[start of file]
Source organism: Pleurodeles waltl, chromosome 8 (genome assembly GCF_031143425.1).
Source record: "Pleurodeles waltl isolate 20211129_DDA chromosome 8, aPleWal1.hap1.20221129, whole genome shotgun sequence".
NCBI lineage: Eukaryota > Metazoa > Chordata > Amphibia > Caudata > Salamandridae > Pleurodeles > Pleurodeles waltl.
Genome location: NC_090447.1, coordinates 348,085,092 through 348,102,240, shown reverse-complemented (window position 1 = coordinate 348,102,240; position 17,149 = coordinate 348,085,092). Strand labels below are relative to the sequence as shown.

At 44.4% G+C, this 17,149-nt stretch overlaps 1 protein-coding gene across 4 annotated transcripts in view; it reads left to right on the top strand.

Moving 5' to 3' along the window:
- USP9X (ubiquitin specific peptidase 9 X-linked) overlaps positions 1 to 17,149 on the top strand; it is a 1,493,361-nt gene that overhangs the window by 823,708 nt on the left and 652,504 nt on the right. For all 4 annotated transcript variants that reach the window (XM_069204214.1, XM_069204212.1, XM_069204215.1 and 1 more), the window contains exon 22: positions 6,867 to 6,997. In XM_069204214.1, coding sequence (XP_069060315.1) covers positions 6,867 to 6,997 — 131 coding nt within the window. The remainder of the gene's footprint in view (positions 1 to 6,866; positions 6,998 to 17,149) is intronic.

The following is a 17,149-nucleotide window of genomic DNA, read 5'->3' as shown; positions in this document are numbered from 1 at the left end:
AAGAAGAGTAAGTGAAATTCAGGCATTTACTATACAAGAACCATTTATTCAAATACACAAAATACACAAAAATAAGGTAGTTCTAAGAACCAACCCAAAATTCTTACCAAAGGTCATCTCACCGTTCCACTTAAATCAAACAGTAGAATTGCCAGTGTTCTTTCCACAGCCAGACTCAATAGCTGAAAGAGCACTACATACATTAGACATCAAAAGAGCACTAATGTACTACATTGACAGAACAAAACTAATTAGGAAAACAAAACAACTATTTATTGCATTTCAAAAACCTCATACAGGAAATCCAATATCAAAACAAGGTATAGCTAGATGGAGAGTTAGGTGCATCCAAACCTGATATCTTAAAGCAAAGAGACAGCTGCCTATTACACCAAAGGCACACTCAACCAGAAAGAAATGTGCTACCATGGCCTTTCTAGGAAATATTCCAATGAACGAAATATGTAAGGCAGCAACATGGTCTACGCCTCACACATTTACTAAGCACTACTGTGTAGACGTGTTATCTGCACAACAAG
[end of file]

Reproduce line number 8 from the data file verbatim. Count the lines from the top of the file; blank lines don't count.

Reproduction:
The following is a 17,149-nucleotide window of genomic DNA, read 5'->3' as shown; positions in this document are numbered from 1 at the left end: